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Navigating the Legal Frontier: Revamped Australian Public Interest Disclosure Act


We published a newsletter regarding Revamped Australian Public Interest Disclosure Act. To view the PDF version, please click the following link.

Navigating the Legal Frontier: Revamped Australian Public Interest Disclosure Act

Navigating the Legal Frontier: Revamped Australian Public Interest Disclosure Act

August 2023
One Asia Lawyers Group
Australia and New Zealand Team

1. Introduction

The recent changes to the Public Interest Disclosure Act 2013 (Cth) (PID Act) are part of a broader effort by the Australian government to enhance Commonwealth integrity and address ongoing concerns related to integrity within the public sector.

The Public Interest Disclosure Amendment (Review) Act 2023 (Cth) (Amendment Act), in conjunction with the commencement of the National Anti-Corruption Commission (NACC), represents a significant shift in the landscape of public interest disclosures in Australia. These reforms aim to not only complement the establishment of the NACC but also to address the recommendations stemming from the Moss Review[1] conducted in 2016, which evaluated the PID Act.

2. Disclosable Conduct and Personal Work-Related Conduct

One of the primary criticisms of the PID Act has been its frequent use by employees to report grievances that could be more appropriately addressed through internal misconduct procedures. To address this issue, the Amendment Act revises the definition of “disclosable conduct” to expressly exclude personal work-related conduct.

Under the new provisions outlined in section 29A of the PID Act, personal work-related conduct now encompasses matters such as interpersonal conflicts, bullying, harassment, and decisions related to disciplinary actions or employee transfers and promotions. Such matters will generally not qualify as disclosable conduct under the PID Act unless they involve reprisal actions or have significant implications for an agency, potentially eroding public confidence in the organisation. The practical application of this threshold remains to be seen, and agencies will need to exercise discretion in determining whether conduct meets these criteria.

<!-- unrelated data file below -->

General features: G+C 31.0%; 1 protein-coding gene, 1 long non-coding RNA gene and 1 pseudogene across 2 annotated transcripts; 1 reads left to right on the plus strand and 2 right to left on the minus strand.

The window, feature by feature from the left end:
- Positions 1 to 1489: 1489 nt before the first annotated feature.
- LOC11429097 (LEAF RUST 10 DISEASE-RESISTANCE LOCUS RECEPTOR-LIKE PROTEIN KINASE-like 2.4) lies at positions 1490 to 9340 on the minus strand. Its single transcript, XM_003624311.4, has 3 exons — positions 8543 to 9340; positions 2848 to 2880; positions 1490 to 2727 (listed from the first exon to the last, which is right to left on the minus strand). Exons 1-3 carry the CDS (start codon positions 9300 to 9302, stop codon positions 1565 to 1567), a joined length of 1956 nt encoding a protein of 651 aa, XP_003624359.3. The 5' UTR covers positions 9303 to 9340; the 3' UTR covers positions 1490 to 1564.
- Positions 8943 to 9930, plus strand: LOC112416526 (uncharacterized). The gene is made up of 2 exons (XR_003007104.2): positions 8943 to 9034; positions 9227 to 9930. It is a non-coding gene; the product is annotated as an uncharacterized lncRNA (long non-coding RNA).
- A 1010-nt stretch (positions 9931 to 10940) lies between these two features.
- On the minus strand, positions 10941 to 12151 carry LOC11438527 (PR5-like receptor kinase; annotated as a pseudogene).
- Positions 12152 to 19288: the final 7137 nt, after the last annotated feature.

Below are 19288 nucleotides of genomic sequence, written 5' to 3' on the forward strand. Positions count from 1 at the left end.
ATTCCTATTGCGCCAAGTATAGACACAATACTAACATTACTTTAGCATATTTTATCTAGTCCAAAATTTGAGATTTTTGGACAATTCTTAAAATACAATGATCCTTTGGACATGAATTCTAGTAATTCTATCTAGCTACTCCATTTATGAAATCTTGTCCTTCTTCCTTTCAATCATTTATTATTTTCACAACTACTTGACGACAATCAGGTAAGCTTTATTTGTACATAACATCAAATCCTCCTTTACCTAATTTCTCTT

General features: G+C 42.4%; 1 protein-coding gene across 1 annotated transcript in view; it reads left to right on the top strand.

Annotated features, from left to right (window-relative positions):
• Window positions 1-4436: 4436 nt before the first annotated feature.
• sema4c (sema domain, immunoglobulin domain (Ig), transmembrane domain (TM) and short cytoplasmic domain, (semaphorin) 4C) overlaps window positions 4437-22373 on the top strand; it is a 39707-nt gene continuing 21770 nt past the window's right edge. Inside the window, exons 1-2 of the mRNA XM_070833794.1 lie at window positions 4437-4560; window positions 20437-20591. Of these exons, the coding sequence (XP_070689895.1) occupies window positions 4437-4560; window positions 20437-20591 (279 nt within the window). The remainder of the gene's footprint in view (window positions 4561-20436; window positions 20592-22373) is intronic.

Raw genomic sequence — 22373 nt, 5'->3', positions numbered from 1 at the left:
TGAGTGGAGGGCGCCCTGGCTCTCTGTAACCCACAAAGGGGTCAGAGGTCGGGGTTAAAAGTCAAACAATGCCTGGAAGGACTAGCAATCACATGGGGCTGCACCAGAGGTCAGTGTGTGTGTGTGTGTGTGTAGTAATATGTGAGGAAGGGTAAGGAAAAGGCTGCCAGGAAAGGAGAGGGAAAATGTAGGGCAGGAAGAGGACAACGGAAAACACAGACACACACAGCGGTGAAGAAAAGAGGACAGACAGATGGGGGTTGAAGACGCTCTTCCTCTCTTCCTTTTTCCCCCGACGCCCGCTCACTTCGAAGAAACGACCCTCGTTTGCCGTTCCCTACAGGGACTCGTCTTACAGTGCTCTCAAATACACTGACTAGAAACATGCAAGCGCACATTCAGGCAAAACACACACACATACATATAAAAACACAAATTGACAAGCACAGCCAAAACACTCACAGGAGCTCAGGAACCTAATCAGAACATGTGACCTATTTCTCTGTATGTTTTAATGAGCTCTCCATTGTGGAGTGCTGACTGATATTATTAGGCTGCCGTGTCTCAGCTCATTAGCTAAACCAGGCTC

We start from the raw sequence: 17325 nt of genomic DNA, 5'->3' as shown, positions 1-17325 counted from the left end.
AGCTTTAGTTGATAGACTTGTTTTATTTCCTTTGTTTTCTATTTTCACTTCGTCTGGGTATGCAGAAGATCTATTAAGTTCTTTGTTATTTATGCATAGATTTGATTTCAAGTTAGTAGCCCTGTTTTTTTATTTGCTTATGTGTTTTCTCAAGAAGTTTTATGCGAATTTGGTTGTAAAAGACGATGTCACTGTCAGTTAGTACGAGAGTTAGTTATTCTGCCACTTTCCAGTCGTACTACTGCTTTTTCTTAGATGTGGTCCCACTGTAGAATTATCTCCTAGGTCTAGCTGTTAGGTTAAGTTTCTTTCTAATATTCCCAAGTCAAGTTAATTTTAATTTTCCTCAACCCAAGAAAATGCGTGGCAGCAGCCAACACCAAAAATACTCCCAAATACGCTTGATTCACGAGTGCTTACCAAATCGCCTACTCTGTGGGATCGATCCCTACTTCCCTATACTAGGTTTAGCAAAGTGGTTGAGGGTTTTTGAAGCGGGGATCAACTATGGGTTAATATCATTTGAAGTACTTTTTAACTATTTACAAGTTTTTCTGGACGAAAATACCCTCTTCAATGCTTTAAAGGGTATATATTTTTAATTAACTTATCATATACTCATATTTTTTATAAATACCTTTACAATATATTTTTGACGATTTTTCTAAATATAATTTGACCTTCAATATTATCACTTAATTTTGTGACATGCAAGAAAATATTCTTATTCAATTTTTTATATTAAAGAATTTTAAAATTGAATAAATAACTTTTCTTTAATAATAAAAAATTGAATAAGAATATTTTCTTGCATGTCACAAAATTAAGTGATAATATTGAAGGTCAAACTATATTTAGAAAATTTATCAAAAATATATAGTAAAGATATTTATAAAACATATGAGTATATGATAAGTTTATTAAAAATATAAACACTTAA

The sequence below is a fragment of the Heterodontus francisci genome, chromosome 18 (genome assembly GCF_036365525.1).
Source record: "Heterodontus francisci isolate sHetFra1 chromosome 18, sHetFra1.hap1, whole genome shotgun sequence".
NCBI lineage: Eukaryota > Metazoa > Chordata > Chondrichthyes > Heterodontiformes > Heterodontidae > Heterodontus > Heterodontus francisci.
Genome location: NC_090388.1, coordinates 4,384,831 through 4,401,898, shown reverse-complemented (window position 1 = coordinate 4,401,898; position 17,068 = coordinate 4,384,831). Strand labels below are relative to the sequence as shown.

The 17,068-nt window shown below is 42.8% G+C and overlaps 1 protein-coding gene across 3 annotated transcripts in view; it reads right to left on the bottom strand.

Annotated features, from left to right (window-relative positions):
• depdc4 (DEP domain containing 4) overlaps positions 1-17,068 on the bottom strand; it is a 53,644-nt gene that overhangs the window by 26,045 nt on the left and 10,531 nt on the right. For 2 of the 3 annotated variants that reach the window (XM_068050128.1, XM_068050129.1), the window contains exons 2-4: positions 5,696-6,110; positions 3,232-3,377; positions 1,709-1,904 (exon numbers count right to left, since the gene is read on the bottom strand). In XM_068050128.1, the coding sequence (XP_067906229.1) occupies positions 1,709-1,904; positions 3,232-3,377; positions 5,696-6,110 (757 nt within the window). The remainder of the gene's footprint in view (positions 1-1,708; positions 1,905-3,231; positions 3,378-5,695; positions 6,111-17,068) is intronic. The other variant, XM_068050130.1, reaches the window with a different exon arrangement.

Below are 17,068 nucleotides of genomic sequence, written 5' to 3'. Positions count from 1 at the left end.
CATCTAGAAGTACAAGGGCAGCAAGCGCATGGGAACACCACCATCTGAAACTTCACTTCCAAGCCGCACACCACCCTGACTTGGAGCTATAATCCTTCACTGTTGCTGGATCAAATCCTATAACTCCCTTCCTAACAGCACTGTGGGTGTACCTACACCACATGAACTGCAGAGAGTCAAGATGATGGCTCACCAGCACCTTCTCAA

3. Disclosable Conduct: Heightened Severity Requirement

The Amendment Act raises the threshold for work-related conduct to be classified as disclosable conduct under the PID Act. To qualify, the conduct must now be sufficiently serious that it could reasonably warrant the termination of the official’s employment. This adjustment marks an increase in the standard compared to the previous threshold, which only required that the conduct might result in disciplinary action.

Similar to the carve-out for personal work-related conduct, this exception to the definition of disclosable conduct necessitates agencies to exercise discretion when evaluating whether conduct warrants termination, especially considering that a breach of the APS Code of Conduct is a valid ground for termination under the Public Service Act 1999 (Cth). Agencies, particularly authorised officers responsible for determining public interest disclosures (PIDs), should prepare for the implementation of this standard.

4. Extension Concerning Protections to Witnesses

Part 3 of the Amendment Act clarifies and extends the protections granted to witnesses involved in PIDs but not the original disclosers. It accomplishes this by:

a) Extending immunity provisions to individuals who “provide assistance in relation to a public interest disclosure,” safeguarding them from civil, criminal, or administrative liability.

b) Explicitly extending protection from reprisal actions to witnesses, addressing a long-standing gap in the PID Act.

c) Expanding the non-exhaustive definition of reprisal action to specify instances of conduct, providing additional clarity.

New section 12B introduces exceptions to witnesses’ immunity, including instances where witnesses provide knowingly false or misleading statements. Notably, witnesses who provide evidence related to their own conduct are not immune, allowing agencies to take disciplinary actions against them if their conduct is questioned during a PID investigation.

5. Extension of Obligations Imposed on Principal Officers, Authorised Officers, and Supervisors